Warner Bros. | 2010 | 97 mins. | Rated PG-13

A classic action movie, The Losers is based on a comic book series of the same name. Smartly, the film pays homage to its drawn beginnings and then quickly morphs into a sleek and efficient thrill ride. There’s no doubt that non-stop actioners like this can often be far too overwrought and manic, when helmed by director’s looking to create a testosterone high. Thankfully, it seems as though director Sylvain White (Stomp the Yard, I’ll Always Know What You Did Last Summer), attempted to create a cohesive story with a discernable plot. The Losers is straightforward; no gargoyles.

The LosersFive members of an elite United States Special Forces team are sent on a mission to target a Bolivian drug lord. They are forced to abort when a bus full of school children are seen entering the target. Their C.I.A. point man, Max (Jason Patric), orders a plane to carry out the bombing run. The team, led by Clay (Jeffrey Dean Morgan) engages the enemy on the ground, rescuing the children while presumably accomplishing the mission. A helicopter lands to pick them all up. As it turns out, there’s no room for the team, just the kids. Moments later the helicopter blows up.

“That was supposed to be us,” they say, regarding the smoldering wreckage. A close-up of flames still licking at a toy bear that was established earlier as belonging to one of the kids. Ripping off their dog tags and throwing them into the still smoldering flames, the elite Special Forces team is now the Losers, wholly dedicated to bringing the mysterious Max to justice. Besides Clay, the Losers consists of four others: Roque (Idris Elba) the second in command, Jensen (Chris Evans) a hacker and a motor mouth,  Linwood ‘Pooch’ Porteous (Columbus Short) a pilot and Carlos ‘Cougar’ Alvarez (Óscar Jaenada), the sniper.

Early in the film, we meet Aisha (Zoe Saldana). Aisha is an exceptionally beautiful woman and knows how to use it to her advantage. Posing as a bar girl, she seduces her way into Clay’s room. The two then proceed to have a knockdown, drag out fight, destroy the room and burn down the hotel. Ah, but before you know it, the two are on the same side, and Clay is trying to convince his colleagues to trust her.

While there’s clearly good reason to wonder if Aisha can be trusted, turning her away really isn’t an option. She knows who Max really is, where he is, and how to get to him. She also has the money to get the team to the United States provide them with weapons, rent them helicopters etc.

As villains go, it may take a while for audiences to warm to actor Jason Patric and his mild approach. However, give it time and you’ll realize he does snarky very well. There’s a beach scene that showcases Patric’s villainous abilities perfectly: It takes place on a beach. Max’s curvaceous servant shades him with an umbrella. The wind blows the umbrella aside for a second. Max calmly shoots her. This guy doesn’t waste a lot of unnecessary energy.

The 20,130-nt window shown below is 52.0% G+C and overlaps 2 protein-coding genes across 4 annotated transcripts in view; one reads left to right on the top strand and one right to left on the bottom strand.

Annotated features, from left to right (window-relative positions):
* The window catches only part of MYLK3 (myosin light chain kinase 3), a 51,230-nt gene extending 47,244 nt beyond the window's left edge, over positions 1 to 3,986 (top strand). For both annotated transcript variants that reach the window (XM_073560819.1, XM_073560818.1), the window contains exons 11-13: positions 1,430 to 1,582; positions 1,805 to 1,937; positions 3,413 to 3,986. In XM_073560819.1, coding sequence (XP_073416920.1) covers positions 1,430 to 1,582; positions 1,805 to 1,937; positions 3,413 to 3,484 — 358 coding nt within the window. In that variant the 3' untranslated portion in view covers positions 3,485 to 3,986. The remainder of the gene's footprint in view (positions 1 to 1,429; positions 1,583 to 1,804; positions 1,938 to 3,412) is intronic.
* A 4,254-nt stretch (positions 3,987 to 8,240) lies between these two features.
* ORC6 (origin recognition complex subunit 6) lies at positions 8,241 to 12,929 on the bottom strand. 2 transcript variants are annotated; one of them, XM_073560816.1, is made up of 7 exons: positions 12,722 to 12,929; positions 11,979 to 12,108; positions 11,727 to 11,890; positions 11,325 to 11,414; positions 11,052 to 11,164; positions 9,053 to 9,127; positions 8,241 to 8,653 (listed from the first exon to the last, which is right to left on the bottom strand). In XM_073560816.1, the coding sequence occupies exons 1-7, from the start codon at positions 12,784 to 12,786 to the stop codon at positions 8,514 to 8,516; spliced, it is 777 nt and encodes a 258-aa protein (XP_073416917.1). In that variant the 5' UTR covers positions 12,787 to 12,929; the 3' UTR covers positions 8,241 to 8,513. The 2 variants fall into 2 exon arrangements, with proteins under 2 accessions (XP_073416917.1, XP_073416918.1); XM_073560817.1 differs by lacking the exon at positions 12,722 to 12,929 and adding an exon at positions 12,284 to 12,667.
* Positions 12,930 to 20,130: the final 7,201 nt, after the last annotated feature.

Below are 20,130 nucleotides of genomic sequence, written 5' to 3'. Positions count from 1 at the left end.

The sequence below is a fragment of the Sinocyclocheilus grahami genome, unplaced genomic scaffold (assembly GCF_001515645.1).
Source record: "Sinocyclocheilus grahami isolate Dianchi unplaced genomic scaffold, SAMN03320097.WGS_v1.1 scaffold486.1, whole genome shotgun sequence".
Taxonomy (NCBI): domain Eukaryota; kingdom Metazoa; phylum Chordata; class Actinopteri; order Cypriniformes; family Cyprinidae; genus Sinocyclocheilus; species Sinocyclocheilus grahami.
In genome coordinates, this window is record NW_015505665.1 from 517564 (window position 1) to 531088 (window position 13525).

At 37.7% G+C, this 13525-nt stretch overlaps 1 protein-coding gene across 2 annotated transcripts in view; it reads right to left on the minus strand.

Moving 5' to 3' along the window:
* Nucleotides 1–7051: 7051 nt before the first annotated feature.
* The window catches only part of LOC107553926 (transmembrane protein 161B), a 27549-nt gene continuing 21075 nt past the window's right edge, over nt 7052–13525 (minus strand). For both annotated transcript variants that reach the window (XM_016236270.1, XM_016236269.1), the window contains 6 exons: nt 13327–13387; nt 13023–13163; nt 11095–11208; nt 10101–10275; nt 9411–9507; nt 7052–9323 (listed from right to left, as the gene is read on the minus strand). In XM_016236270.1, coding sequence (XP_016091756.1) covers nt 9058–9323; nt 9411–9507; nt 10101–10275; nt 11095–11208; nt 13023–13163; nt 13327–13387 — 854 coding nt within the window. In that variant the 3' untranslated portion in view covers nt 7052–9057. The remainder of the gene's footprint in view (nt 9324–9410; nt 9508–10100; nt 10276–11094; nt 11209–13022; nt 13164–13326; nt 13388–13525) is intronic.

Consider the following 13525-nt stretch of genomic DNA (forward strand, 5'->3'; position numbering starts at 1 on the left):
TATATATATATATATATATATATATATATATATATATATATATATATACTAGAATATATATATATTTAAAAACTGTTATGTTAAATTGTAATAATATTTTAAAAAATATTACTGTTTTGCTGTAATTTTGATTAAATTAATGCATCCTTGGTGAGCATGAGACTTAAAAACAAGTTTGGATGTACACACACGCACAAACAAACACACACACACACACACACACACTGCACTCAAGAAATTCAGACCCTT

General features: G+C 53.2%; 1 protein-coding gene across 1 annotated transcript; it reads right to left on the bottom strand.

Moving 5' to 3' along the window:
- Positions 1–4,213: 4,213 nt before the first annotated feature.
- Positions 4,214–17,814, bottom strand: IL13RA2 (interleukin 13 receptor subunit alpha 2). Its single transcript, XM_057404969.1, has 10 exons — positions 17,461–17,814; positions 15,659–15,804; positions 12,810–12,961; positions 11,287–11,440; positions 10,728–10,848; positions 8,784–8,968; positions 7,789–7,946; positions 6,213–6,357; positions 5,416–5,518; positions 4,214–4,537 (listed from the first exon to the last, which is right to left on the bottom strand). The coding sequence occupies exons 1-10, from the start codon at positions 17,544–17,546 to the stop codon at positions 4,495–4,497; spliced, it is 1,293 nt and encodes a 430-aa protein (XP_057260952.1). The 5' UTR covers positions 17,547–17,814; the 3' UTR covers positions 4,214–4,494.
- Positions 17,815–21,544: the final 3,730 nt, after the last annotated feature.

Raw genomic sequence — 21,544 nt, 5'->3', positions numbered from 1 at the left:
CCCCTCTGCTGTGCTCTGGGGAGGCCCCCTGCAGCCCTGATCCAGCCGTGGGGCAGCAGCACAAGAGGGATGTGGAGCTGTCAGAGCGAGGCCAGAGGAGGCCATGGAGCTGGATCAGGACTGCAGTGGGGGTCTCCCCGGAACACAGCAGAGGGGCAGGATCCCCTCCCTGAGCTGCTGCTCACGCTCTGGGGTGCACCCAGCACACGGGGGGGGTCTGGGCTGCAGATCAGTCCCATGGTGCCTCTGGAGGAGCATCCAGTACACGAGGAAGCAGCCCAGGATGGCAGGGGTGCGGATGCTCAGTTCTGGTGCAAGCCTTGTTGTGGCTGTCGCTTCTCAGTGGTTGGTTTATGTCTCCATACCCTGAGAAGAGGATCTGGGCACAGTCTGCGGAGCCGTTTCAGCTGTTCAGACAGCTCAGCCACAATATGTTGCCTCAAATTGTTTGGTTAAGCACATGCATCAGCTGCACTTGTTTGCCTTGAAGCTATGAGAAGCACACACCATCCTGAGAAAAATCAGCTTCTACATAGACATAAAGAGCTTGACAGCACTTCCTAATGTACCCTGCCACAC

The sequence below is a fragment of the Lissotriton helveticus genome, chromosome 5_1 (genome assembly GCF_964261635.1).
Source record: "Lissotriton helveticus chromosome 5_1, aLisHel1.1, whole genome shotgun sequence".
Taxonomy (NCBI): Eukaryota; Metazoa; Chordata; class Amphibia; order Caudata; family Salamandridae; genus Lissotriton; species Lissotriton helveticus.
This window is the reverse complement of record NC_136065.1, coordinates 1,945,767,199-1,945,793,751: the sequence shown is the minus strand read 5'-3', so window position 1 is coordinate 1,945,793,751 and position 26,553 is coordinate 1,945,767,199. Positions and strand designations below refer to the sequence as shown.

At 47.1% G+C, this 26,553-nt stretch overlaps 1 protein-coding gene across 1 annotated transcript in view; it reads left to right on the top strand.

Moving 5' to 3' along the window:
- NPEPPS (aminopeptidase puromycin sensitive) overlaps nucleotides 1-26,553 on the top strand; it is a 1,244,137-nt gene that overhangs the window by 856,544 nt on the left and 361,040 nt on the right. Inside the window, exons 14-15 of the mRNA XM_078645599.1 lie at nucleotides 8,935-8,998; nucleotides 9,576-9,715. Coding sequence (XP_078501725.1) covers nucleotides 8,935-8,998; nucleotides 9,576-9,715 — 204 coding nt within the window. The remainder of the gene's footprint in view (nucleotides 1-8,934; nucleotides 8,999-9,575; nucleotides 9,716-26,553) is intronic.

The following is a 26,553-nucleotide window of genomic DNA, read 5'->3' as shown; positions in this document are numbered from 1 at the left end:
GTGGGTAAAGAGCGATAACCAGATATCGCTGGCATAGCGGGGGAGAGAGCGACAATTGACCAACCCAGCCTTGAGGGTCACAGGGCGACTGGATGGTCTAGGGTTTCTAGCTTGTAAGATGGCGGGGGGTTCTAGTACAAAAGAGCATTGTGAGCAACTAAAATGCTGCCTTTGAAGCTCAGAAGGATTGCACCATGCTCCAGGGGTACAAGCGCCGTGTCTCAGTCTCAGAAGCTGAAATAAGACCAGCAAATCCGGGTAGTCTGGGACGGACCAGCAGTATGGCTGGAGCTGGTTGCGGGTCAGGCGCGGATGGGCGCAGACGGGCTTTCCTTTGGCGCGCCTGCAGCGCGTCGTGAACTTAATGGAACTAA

At the end of the day, The Losers isn’t particularly original—and Max’s bad deeds are somewhat undermined by a particularly unconvincing weapon of mass destruction—but the constant action and jokes the audience are allowed to be a part of, help to save the day. The Losers is one of those films that could have easily been a flat out dud. Instead, if you don’t try to make total sense of it, you might just have fun enjoying the ride. I certainly did.

The VC-1 transfer delivers good clarity, detail, and definition, and very deep black levels involved in the disc production. We also find colors that look extremely bright and intense, with every hue practically glowing. The colors are, in fact, very much like a comic book, and not at all realistic. I suppose that was the director’s intent, but it’s a bit much.

The DTS-HD Master Audio 5.1 soundtrack is  big, bold, dynamic, and immersive. We hear excellent transient response, strong impact, deep bass, and widespread aural effects like bullets, bombs, and shattering glass in all the front, side, rear, and center speakers. A pounding, nerve-shattering musical score by composer John Ottman accompanies almost moment.

Though we get a standard DVD and Digital Copy, the Blu-ray special features are decidedly disappointing. We get a selection of featurettes, most of them promoting rather than illuminating the movie. First up is “Zoe and The Losers,” about six minutes with actress Zoe Saldana and her interactions with the rest of the cast. Then there is a three-part featurette, “Band of Buddies: Ops Training,” that includes “Walk the Ops Walk,” six minutes on the cast and characters; “Transforming Puerto Rico,” five minutes on production in that country; and “Going Deep into the Action,” six minutes on the stunts and special effects. Then we find a separate featurette, “The Losers: Action-Style Storytelling,” about ten minutes with the writers and filmmakers. After that is a Sneak Peek First Look at the animated film “Batman: Under the Red Hood,” about thirteen minutes; and a deleted scene, checking in at less than a minute.

[xrrgroup][xrr label=”Video:” rating=”3.5/5″ group=”s1″ ] [xrr label=”Audio:” rating=”4.5/5″ group=”s1″] [xrr label=”Extras:” rating=”3.0/5″ group=”s1″] [xrr label=”Film Value:” rating=”3.5/5″ group=”s1″] [/xrrgroup]